Now, one of the two chairs is a gorgeous Ford Red. I painted it with Valspar’s Tractor and Implement Hi Gloss Spray Paint so it would withstand the elements as if it were a tough tractor at work on a farm. That stuff is 2 or 3 times the cost of Rust-Oleum, but I think it’s worth it. And it’s gorgeous.
Chair #1 is now all reassembled with sweet new hardware and sitting in a corner in my kitchen (I’m not yet ready to give it over to the rain). I sit in it. It fits me. I’m short, and I’m not comfortable in most chairs, and this one is perfect. I like the feel of it. I would show you a picture, Reader, but for some reason my iPhone transforms the gorgeous Ford Red into something that resembles Fluorescent Tomato, and I don’t want you to get the wrong impression. I want you to love it as much as I do when you see it. So, we’ll wait for a sunny day.
I’ll take this opportunity to begin introducing you to the people who make these transformations possible.
First, someone has to agree to sell me her chair. I spotted this busted beauty in a crumpled heap in this woman’s backyard. She didn’t initially want to sell it to me, but she said she couldn’t fix the broken base where the metal had snapped at the bend, she doesn’t “have a man” to fix it for her. As she talked, she decided she could use the money. In this picture, she’s holding the chair upright. It can’t stand on its own until the two parts of its rocker are welded back together.
(What does all of this have to do with bees, you ask? These projects keep this beekeeper sane and productive when the bees aren’t flying.)
Two Old Crows
BY VACHEL LINDSAY
Just then a bee flew close to their rail:
“Buzzzzzzzzzzzzzzzzzz zzzzzzzzz zzzzzzzzzzzzzzz ZZZZZZZZ.”
And those two black crows
And away those crows did sail.
B B B B B B B B B B B B B B B-cause.
B B B B B B B B B B B B B B B-cause.
“Buzzzzzzzzzzzzzzzzzz zzzzzzzzz zzzzzzzzzzzzzzz ZZZZZZZZ.”
I’ve been handing out the coolest business cards ever. Seriously. Ever. And they all contain the address that leads to this blog. Which will (honest-to-goodness) eventually be a full-blown website. Jerod and I are working on it. But for now, that web address leads folks right here. So I’d better provide something worth finding once people get here, yes?
Today I want you to meet my new chairs. For some reason I’ve become a little bit obsessed about metal lawn chairs, and I’ve begun to carry cash in my pocket so I can offer people money wherever I find them. (Reader, if you’ve got a metal chair anything like this one…or a metal glider…please let me know. I want it.)
A couple of days ago, I discovered these on a front porch near a local Starbucks. There was a very threatening (for some reason I read it as hyperbolic) note taped to the front door, so I went ahead and knocked. No answer. Knocked again. Nothing. But there was a truck in the side yard (to say it was in a driveway would be overstating it), and this note led me to indicate that whoever lives at this house isn’t planning on answering the *effing* door, so I went around to the side and knocked on a door I found there. Waited. Knocked again. Then, the side door creaked open and a most interesting looking man walked out in his stocking feet. I liked him.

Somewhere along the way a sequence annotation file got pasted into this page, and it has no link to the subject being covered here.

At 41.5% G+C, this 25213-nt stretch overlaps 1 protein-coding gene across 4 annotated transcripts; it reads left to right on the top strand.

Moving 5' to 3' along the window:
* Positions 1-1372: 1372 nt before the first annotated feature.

I asked him if I could buy his chairs. He said I could have them. He doesn’t like them. Never has liked them. It was his mother who liked them.
I asked him who painted his house those two shades of blue. He laughed. Said he and a friend did it a few years ago (I’m betting they were high when they did it. I’m betting he was high during our conversation). I told him that whoever chose the paint color for that house would also naturally love those chairs, but he said, no, take the chairs. I paid him $20 for the pair and put them in my car. As I put my beauties in my car, I worried a little bit if it was okay to do business with someone who is high. Then I decided that it’s his business if he does business while he’s high. I thought it was a fair deal. Heck, I don’t even know if that guy lives in that house.
I wish wish wish I’d taken his picture. And a picture of the sign on the front door. It may be worth going back to get the pictures. But, you know, Reader, sometimes you just want to let things be the way they were because they were so good. That’s sort of the way I feel about meeting this guy and getting these chairs.
What does all of this have to do with bees? A lot. Every beekeeper needs a good chair to sit in while she watches her bees fly.
The Last Days of Summer Before the First Frost
BY TIM BOWLING
the bee trails turning to ice as they’re flown.
BY SHARON OLDS
When she comes back, from college, I will see
the skin of her upper arms, cool,
matte, glossy. She will hug me, my old
soupy chest against her breasts,
I will smell her hair! She will sleep in this apartment,
her sleep like an untamed, good object,
like a soul in a body. She came into my life the
second great arrival, after him, fresh
from the other world—which lay, from within him,
within me, Those nights, I fed her to sleep,
week after week, the moon rising,
and setting, and waxing—whirling, over the months,
in a slow blur, around our planet.
Now she doesn’t need love like that, she has
had it. She will walk in glowing, we will talk,
and then, when she’s fast asleep, I’ll exult
to have her in that room again,
behind that door! As a child, I caught
bees, by the wings, and held them, some seconds,
looked into their wild faces,
listened to them sing, then tossed them back
into the air—I remember the moment the
arc of my toss swerved, and they entered
the corrected curve of their departure.